Health Care Win for Small Business

Changes in the way small and mid-sized companies are regulated by the Affordable Care Act could make a substantial difference to more than half of Orange County’s workers and their families — and both they and their employers could benefit.

As of January 1, 2016, the rules for small business groups have changed. Now defined as companies with up to 100 employees, the market that once consisted of independent grocers, auto repair garages, local restaurants, dry cleaners and beauty salons, has grown to encompass larger small companies such as financial services firms, car dealerships and more. Meanwhile, employers are looking to provide a wider range of options and flexible plans to remain competitive. That’s a big win for employees and their families, who are now in direct touch with benefits experts, new technology platforms and online services that help optimize their choices.

Health care reform and government-sponsored exchanges have accelerated consumers’ appetite for choosing the best coverage via a federal or private exchange. The abundance of unstructured plan options is simply overwhelming for small businesses. This can prove costly if either consumers or businesses end up making random decisions about selecting a plan, or worse, not picking one at all. The results are that consumers may be confused, frustrated, unhappy and — perhaps most importantly — improperly covered for their needs. Actually making the best decision without professional counsel or experienced customer service is another thing altogether.

A recent study from the University of Pennsylvania’s Wharton School demonstrates that the “health literacy” of Americans is actually quite low. The report found that only about 14 percent of respondents could correctly answer multiple-choice questions about the four basic components of health insurance plans: deductibles, copays, coinsurance and maximum out-of-pocket costs. Additionally, just 11 percent could navigate the features of a traditional plan to calculate the estimated cost of a four-day stay in the hospital.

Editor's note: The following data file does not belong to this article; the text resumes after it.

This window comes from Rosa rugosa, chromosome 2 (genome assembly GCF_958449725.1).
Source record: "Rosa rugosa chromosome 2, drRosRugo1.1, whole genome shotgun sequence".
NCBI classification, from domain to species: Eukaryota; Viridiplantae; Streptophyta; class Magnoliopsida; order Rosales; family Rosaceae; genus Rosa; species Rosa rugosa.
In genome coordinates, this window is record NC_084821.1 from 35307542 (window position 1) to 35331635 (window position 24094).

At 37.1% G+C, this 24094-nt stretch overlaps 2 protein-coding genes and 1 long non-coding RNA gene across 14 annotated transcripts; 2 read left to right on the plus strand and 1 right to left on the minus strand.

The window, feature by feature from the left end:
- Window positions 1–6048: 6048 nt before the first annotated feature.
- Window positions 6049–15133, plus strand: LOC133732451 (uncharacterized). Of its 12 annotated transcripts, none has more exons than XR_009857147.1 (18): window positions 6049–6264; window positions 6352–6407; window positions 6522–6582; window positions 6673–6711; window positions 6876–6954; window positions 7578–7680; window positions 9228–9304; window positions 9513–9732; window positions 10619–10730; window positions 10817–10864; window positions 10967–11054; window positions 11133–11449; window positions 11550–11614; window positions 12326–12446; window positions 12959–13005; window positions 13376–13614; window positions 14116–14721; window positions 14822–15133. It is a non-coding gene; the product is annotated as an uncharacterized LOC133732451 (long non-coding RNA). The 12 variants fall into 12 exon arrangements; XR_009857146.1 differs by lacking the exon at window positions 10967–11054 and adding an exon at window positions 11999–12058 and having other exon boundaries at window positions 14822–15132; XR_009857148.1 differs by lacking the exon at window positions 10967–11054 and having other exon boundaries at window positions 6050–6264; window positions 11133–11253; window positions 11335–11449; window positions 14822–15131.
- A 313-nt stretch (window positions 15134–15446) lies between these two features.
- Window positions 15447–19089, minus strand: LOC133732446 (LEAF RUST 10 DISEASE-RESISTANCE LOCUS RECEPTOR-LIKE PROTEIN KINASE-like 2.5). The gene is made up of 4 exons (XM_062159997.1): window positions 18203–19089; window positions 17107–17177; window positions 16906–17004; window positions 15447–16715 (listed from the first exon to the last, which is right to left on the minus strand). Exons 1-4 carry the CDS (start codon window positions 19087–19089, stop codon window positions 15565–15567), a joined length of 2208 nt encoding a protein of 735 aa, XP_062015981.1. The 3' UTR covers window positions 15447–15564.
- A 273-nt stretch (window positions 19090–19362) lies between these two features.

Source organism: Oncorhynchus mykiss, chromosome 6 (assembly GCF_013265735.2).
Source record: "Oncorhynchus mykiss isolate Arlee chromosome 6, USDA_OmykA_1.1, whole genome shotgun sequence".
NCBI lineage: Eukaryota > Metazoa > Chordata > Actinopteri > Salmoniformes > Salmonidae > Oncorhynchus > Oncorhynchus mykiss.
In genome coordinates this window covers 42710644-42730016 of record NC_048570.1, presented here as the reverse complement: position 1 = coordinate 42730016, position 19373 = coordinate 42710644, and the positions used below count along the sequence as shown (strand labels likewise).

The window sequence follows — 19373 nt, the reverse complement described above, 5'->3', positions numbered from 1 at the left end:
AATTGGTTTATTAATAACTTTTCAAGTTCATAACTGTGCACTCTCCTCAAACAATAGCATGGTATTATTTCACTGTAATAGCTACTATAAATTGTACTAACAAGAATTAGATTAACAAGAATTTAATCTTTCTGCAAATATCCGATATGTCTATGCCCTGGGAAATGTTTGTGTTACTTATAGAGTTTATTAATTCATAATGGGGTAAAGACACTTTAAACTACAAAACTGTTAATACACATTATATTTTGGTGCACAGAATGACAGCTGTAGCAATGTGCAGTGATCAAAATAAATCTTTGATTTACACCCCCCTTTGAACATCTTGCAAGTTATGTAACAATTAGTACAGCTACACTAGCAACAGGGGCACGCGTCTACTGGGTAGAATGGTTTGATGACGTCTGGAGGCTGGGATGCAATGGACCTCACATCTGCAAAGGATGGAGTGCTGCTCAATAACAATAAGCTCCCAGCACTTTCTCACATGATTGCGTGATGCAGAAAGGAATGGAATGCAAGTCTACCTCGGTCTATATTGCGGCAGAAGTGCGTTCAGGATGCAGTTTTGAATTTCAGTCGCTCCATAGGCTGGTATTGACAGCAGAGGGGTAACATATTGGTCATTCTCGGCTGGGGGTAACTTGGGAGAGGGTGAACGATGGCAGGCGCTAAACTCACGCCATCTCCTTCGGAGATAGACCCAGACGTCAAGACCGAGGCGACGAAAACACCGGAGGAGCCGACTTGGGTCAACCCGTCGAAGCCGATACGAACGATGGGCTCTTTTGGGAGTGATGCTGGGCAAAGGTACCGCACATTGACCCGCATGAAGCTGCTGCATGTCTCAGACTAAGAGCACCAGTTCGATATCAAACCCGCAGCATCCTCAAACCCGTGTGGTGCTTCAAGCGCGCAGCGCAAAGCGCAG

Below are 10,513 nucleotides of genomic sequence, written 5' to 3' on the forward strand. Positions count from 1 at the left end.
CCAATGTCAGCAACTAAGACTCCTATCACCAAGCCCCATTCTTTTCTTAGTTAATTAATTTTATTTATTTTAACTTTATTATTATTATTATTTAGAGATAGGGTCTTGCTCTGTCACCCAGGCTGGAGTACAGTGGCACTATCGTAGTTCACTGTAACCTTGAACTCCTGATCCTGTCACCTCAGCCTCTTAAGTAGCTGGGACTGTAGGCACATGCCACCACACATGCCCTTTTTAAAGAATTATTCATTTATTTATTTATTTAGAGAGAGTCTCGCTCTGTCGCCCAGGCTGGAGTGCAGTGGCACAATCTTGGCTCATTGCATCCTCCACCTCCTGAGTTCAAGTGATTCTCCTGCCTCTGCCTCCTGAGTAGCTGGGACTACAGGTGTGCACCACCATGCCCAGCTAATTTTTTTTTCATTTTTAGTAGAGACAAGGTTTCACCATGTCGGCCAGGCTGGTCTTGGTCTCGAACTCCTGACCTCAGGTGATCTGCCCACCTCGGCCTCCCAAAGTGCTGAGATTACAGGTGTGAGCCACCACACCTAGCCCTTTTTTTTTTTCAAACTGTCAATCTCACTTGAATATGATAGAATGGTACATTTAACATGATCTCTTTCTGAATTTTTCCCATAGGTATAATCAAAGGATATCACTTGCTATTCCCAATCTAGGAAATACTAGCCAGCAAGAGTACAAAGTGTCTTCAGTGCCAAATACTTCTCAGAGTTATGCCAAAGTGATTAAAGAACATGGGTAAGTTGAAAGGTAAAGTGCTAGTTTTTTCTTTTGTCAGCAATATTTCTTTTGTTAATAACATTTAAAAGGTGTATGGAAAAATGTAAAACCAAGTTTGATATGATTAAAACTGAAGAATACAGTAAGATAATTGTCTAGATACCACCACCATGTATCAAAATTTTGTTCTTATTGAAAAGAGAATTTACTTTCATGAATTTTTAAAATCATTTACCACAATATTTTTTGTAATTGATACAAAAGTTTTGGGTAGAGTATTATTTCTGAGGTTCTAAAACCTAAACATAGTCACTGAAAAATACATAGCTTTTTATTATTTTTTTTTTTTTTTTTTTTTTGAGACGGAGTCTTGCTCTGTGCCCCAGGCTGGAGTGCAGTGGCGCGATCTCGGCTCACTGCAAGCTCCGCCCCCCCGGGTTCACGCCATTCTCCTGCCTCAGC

For a company of any size, choosing insurance for its employees can be complex. It tends to be even more so for businesses with limited resources that must be aware of all of the different tax laws related to employer coverage, and then factor in the needs of all workers and dependents. As David Chase, health care policy director for the Small Business Majority, a national small business advocacy group, summed it up, “If you’re a small-business owner, you know how to provide your product or service. But when it comes to health insurance, it’s a very foreign concept.”

As Orange County’s more than 100,000 small businesses seek to identify, select and manage health benefits for a diverse workforce and meet ACA requirements, they work closely with professional advisors, such as brokers, to streamline and simplify the entire process.

The bottom line is that the expansion of the small group market has more options, flexibility and opportunity than ever. Today’s marketplace trumpets the virtues of variety, but the reality is that choice works best when it is smartly optimized and benefits professionals can help.

More employees now gain year-round from professional advisors who routinely serve as de facto human resources, personnel or payroll departments. This is particularly true as smaller firms tend to have fewer staff and resources to research, manage and administer plans.

In the end, small-business owners are well-positioned for a win-win situation when it comes to competitive, personalized health insurance. Whether it’s through federal or private exchanges, options are abundant and both employers and employees stand to benefit.

Ron Goldstein, CLU, serves as president and CEO of CHOICE Administrators, which provides health insurance options and provider access to small businesses and their employees. He also created, and currently manages, America’s longest-standing, state-approved exchange, CaliforniaChoice. For additional information, please visit

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